U.S. Supreme Court Alters Ninth Circuit Case Law on Excessive Force Claims

Emergent LLP’s attorneys are skilled in civil rights litigation and committed to protecting victims of police violence and misconduct.  Emergent’s active pro bono practice supports the National Police Accountability Project of the National Lawyers Guild (“NPAP”), and participated in this litigation before the Supreme Court as amicus curiae for the respondents.  The NPAP brief is available here.

In a carefully drafted 8-0 opinion, the Supreme Court this week struck down the Ninth Circuit’s “provocation rule” previously relied on by some victims of police abuse in California.  The rule had allowed plaintiffs to recover damages for the use of excessive force by police in circumstances in which an officer used otherwise “reasonable” or defensive force that was nevertheless the result of circumstances created by unlawful and provocative police action.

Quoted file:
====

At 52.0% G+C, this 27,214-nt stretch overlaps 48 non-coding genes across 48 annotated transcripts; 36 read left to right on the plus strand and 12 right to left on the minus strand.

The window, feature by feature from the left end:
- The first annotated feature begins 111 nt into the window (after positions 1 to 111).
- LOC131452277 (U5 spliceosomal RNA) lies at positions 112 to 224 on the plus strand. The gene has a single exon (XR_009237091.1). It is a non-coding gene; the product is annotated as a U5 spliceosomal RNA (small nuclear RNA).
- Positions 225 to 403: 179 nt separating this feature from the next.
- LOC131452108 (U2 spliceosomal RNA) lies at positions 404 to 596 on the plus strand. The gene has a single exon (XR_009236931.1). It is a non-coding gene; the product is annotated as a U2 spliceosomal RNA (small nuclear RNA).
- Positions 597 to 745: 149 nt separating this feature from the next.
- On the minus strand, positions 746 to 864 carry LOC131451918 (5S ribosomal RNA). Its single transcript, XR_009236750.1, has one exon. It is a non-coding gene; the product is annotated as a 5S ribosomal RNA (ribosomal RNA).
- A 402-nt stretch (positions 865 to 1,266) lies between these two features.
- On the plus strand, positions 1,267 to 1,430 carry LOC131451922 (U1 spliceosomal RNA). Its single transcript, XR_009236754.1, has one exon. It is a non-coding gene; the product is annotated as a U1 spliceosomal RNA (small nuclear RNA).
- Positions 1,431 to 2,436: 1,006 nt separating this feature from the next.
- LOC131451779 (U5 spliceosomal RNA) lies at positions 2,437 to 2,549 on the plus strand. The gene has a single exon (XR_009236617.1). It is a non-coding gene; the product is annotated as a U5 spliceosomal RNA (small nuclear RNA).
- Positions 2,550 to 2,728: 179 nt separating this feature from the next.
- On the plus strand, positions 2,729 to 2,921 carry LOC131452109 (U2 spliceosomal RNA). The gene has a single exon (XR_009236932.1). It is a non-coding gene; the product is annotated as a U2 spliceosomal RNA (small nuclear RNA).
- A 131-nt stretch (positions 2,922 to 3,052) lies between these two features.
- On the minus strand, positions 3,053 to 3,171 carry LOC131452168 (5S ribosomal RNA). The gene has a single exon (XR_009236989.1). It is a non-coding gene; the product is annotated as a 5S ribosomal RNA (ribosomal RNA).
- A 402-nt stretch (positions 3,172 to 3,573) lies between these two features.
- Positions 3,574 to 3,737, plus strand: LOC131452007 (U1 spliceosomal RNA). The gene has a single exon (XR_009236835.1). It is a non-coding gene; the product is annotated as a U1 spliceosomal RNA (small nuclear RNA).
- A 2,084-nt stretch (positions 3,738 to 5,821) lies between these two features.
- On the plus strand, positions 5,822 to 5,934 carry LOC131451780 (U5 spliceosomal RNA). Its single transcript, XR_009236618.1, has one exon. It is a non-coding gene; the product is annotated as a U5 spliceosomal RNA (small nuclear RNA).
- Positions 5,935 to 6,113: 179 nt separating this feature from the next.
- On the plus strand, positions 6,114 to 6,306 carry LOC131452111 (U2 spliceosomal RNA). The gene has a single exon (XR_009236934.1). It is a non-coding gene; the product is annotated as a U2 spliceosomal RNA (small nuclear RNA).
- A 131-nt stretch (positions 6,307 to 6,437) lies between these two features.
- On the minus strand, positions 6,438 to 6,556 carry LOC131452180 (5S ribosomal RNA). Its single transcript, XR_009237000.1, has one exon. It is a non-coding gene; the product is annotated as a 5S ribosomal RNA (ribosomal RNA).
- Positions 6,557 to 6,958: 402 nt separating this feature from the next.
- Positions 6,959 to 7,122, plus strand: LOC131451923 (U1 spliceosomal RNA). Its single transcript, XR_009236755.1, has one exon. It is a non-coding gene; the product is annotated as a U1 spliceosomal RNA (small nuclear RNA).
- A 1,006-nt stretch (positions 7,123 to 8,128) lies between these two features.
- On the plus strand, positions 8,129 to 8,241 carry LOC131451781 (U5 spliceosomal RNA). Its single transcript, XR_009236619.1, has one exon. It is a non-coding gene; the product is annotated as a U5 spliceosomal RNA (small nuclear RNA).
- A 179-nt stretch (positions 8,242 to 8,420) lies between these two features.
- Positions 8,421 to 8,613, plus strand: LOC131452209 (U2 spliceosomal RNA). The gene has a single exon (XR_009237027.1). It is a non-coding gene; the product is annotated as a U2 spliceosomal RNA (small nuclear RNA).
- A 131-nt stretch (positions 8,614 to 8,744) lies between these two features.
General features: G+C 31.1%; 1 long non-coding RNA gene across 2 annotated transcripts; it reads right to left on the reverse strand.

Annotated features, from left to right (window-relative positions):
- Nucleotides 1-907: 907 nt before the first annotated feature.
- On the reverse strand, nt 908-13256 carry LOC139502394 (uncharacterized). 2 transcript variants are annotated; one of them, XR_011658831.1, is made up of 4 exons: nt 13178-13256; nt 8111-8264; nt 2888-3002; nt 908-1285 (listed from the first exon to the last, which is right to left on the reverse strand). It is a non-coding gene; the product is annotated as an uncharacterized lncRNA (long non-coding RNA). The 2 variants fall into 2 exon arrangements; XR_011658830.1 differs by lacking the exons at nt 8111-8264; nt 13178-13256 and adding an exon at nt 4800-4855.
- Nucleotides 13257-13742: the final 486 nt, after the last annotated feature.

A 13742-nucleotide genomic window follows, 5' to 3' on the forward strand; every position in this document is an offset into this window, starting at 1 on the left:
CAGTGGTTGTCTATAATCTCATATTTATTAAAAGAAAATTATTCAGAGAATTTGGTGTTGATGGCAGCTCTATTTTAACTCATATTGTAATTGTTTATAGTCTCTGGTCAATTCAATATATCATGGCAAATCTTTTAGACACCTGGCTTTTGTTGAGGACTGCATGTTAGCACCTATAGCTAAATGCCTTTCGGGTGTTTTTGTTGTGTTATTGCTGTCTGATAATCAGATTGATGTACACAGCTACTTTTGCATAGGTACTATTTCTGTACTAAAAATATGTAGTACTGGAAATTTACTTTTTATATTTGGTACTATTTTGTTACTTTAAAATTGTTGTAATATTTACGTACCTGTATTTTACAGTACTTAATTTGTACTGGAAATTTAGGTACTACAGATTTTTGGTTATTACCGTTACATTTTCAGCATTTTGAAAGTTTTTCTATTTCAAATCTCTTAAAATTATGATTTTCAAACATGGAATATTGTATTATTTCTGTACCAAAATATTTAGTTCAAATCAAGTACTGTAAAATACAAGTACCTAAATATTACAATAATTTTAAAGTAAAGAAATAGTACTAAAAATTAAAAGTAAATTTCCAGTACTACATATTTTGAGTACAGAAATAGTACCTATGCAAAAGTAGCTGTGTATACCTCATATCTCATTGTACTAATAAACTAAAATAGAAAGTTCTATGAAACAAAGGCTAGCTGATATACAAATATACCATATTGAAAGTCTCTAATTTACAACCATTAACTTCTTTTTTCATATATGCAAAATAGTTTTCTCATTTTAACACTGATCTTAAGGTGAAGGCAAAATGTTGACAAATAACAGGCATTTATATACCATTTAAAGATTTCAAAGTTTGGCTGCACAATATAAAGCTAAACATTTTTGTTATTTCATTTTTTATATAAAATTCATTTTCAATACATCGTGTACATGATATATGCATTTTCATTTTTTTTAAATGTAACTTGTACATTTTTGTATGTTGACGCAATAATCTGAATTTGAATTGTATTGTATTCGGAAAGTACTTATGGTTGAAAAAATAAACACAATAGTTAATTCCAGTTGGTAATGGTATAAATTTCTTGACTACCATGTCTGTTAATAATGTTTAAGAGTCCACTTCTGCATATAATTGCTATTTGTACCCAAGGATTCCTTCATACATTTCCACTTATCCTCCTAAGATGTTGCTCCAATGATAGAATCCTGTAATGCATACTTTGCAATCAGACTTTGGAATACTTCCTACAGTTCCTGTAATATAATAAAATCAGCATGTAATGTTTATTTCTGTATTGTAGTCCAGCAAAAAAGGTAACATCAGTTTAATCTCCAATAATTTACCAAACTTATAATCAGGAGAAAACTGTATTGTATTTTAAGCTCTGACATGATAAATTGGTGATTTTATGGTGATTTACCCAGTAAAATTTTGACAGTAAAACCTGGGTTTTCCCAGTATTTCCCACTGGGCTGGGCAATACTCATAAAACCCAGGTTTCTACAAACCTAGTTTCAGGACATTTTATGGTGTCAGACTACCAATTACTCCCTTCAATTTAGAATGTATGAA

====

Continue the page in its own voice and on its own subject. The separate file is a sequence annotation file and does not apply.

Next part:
Tragic Facts, Difficult Law

The case, County of Los Angeles v. Mendez, presented exceedingly sympathetic facts juxtaposed with a much more complex legal question.  In 2010, Los Angeles County Deputies searching for a parole violator entered a dilapidated shack in which Angel and Jennifer Mendez were residing.  They did so without a warrant and without announcing their presence, in violation of the Fourth Amendment.  Upon entering, they encountered Mr. Mendez—not the person they were looking for—sitting up in bed, holding a BB gun and completely oblivious to the police presence.  Upon seeing what looked like a rifle, the officers fired fifteen shots at Mr. Mendez and his pregnant fiancée, hitting Angel Mendez multiple times and shooting Jennifer Mendez in the back.